Friday, February 8, 2008

Dragging it out

Now that former Massachusetts Governor Willard Mitt Romney has withdrawn his candidacy, it pretty much looks like Arizona Senator John Sidney McCain III will be the Republican Party nominee for President.

On the Democratic side, though, Barack Hussein Obama and Hillary Diane Rodham Clinton are battling it out.

Some say that if the Democratic race drags on, it'll weaken the party's eventual candidate.

Others say that it will strengthen the eventual nominee.

I'm banking on the former.

Heck, I'm pulling for it.

Let the Democrats drag it out. It'll cause Obama or Clinton to be weaker against the GOP nominee.



I believe that we can learn from history.

Now, limiting this to elections I remember, here's why I say history shows it'll benefit the GOP for the Dems to drag it out.

First election I remember was 1964. Although I was too young to vote, I was pulling for Arizona Senator Barry Goldwater.

But, in the run-up to November, the Democrats rallied around President Lyndon Johnson. The Republicans, however, were split between Goldwater and New York Governor Nelson Rockefeller.

The knock-down-drag-out weakened the GOP, and LBJ won in a landslide.

In 1968, Vice-President Hubert H. Humphrey was battling New York Senator Robert F. Kennedy and Minnesota Senator Eugene McCarthy, when Kennedy was shot in Los Angeles in June.

The long battle ended with Humphrey winning the nomination, but continuing to be challenged by Alabama Governor George C. Wallace, who ran as a 3rd party candidate.

Republican nominee, former Vice-President Richard M. Nixon won the GOP nomination fairly easily over Michigan Governor George W. Romney and California Governor Ronald Reagan.

And, in November, Nixon won.

In 1972, the GOP was solidly behind Nixon.

The Democrats, though, battled into the convention.

Humphrey received more votes in the primaries than any other Democrat, but South Dakota Senator George McGovern had more delegates.

And, again, a bullet impacted the party when Wallace's campaign was cut short when he was shot in Maryland in May.

The hard-fought campaign took its toll on McGovern and the Democrats, who were overwhelmed in November by Nixon and the Republicans.

1976 had former Georgia Governor Jimmy Carter wrapping things up surprisingly easy.

But, on the GOP side, President Gerald R. Ford went into the convention leading in delegates, but still not enough to secure the nomination. He barely beat Reagan on the first ballot, then lost to Carter in November.

1980 saw Reagan wrap up the GOP nomination over former CIA Director George Bush in fairly short order.

The Democrats, though, battled to the convention. Massachusetts Senator (and former Oldsmobile driver) Edward M. Kennedy battled Carter all the way to the convention.

After prevailing in a nasty convention, Carter was sent packing in November as Reagan swept into the Presidency.

1984 saw Reagan wrap it up quickly as the only serious Republican candidate.

But, after the final Democratic primary of the year, former Vice-President Walter F. Mondale had a lead, but not a majority of the delegates. The battle with Colorado Senator Gary Hart took its toll.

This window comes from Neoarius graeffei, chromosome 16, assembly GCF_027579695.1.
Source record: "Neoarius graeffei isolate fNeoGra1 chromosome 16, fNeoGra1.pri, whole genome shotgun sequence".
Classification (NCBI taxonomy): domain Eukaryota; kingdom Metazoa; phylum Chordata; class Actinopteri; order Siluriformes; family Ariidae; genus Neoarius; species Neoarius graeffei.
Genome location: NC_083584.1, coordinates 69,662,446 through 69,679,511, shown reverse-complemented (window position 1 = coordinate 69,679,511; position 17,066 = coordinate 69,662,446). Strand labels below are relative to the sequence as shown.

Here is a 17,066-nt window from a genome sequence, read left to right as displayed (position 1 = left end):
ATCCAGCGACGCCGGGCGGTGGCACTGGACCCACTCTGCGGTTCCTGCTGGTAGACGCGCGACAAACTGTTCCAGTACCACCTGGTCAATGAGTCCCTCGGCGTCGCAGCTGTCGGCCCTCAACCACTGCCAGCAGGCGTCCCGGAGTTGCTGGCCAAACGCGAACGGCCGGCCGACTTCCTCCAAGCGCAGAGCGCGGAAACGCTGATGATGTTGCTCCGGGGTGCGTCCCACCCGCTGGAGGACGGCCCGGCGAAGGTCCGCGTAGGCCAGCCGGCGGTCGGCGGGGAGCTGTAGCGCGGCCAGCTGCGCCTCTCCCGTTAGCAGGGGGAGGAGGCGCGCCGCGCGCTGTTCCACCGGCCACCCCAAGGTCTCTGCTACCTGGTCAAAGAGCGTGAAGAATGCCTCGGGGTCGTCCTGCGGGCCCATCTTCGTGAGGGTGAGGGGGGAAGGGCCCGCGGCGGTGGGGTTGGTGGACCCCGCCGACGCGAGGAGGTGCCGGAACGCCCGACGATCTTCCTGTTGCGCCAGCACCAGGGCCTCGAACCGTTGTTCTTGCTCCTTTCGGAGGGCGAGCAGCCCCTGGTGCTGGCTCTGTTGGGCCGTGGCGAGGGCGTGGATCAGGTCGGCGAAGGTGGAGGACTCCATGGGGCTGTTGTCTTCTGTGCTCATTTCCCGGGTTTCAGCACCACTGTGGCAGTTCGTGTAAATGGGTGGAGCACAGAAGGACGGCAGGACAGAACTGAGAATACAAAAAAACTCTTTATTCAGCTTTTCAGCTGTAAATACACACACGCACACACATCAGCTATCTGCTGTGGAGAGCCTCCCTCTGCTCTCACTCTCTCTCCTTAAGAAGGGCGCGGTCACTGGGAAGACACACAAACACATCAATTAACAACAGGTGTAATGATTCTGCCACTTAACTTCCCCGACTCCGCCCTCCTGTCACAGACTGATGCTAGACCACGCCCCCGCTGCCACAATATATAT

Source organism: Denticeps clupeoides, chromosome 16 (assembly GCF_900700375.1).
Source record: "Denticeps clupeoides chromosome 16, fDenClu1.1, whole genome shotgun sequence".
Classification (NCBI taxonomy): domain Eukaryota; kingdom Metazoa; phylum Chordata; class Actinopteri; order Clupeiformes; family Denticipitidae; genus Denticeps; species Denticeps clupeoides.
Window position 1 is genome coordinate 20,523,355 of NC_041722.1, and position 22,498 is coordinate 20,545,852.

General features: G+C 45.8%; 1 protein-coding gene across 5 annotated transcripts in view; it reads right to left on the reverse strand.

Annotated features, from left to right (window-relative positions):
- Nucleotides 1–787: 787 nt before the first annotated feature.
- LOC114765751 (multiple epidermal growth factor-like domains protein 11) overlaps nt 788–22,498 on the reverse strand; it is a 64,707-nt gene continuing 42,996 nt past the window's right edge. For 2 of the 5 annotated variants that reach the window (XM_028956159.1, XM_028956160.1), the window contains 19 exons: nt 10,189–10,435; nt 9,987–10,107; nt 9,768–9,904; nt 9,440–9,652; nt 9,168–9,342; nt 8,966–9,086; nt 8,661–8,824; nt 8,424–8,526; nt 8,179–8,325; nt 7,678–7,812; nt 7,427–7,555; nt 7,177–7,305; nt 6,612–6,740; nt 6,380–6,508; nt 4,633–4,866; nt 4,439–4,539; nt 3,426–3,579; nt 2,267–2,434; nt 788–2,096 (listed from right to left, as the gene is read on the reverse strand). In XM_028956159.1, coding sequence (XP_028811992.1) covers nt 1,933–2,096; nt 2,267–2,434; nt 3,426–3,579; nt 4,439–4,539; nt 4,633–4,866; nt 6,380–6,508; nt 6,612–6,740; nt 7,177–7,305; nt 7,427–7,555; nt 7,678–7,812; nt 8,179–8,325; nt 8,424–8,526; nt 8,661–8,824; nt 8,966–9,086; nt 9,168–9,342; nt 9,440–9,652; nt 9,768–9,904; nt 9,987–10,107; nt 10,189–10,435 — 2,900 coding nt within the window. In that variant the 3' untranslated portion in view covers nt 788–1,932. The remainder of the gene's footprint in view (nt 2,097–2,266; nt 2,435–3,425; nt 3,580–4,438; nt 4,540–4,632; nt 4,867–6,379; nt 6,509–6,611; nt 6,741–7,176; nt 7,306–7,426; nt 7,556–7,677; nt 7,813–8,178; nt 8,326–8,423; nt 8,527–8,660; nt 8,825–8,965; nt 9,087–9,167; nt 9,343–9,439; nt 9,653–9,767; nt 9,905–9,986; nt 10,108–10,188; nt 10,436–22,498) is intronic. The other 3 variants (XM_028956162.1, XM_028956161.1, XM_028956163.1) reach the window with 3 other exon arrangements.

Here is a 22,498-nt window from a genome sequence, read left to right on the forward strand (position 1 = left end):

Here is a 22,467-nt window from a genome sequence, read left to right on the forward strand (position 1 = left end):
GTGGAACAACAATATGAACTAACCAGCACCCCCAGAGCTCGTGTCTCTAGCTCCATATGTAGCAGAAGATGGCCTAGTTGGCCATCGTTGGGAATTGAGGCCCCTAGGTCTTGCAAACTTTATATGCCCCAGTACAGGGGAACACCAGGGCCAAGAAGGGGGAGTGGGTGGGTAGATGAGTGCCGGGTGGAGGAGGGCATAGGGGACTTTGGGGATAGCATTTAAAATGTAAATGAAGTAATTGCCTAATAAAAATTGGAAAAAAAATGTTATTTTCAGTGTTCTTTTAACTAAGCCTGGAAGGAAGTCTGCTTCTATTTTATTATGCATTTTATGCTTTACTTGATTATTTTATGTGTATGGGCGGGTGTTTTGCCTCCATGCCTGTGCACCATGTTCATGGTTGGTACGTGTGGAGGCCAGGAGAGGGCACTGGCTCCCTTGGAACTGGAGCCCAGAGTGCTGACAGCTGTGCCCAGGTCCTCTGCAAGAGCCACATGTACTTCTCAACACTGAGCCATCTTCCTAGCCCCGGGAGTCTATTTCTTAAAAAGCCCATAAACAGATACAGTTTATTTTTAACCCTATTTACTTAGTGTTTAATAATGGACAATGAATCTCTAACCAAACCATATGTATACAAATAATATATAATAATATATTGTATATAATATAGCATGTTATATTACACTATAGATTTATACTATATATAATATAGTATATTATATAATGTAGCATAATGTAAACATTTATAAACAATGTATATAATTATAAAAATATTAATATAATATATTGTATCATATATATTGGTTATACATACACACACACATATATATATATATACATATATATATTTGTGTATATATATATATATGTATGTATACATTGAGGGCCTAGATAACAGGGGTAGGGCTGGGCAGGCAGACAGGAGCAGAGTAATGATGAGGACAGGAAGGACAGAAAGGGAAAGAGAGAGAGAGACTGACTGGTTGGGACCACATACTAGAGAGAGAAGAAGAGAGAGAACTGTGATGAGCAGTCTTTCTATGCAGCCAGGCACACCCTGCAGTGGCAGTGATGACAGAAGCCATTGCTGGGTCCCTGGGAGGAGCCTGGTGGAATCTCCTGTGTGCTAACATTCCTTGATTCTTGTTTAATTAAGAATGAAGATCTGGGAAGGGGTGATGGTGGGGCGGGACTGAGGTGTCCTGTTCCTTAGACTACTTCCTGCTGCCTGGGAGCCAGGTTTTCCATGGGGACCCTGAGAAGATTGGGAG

Of course, Reagan won big in November.

1988 was again an easy primary season for the GOP. Vice President Bush wrapped it up soon after "Super Tuesday," beating Kansas Senator Bob Dole.

But, on the Democrats' side, preacher and professional trouble-maker Jesse Jackson battled Massachusetts Governor Michael Dukakis up to the convention.

Dukakis won, of course, but was beaten by Bush in November.

1992 had Arkansas Governor William Jefferson Clinton wrapping up the Democratic nomination in April.

Bush was challenged by former speechwriter Patrick J. Buchanan. Though Bush wrapped the nomination up fairly early, Buchanan's continued attacks weakened the President, and Clinton won in November, although without a majority of the popular vote.

1996 had Clinton renominated easily, but Dole fighting for the GOP nomination, challenged primarily by Buchanan and publisher Steve Forbes.

Clinton won in November, again without a majority of the popular vote.

2000 had Vice President Al Gore facing a challenge from former New Jersey Senator Bill Bradley. Not much of a challenge, though, as Gore was nominated easily.

Texas Governor George W. Bush held off McCain, and took the GOP nomination easily.

With both parties picking nominees early on, the race in November was one of the closest in history, with Bush narrowly picking up enough electoral votes to win the Presidency.

In 2004, Bush, unlike his father, had an easy time being renominated.

On the Democratic side, Massachusetts Senator John F. Kerry faced tough challenges from North Carolina Senator John Edwards before wrapping up the nomination in mid-March.

Bush, of course, won in November.

There you have it.

In my lifetime -- at least, while I was old enough to remember -- the party who had the hardest campaign in picking a nominee was the losing party in November.

Here's hoping that holds true again this year.

No comments:

Post a Comment

Please choose a Profile in "Comment as" or sign your name to Anonymous comments. Comment policy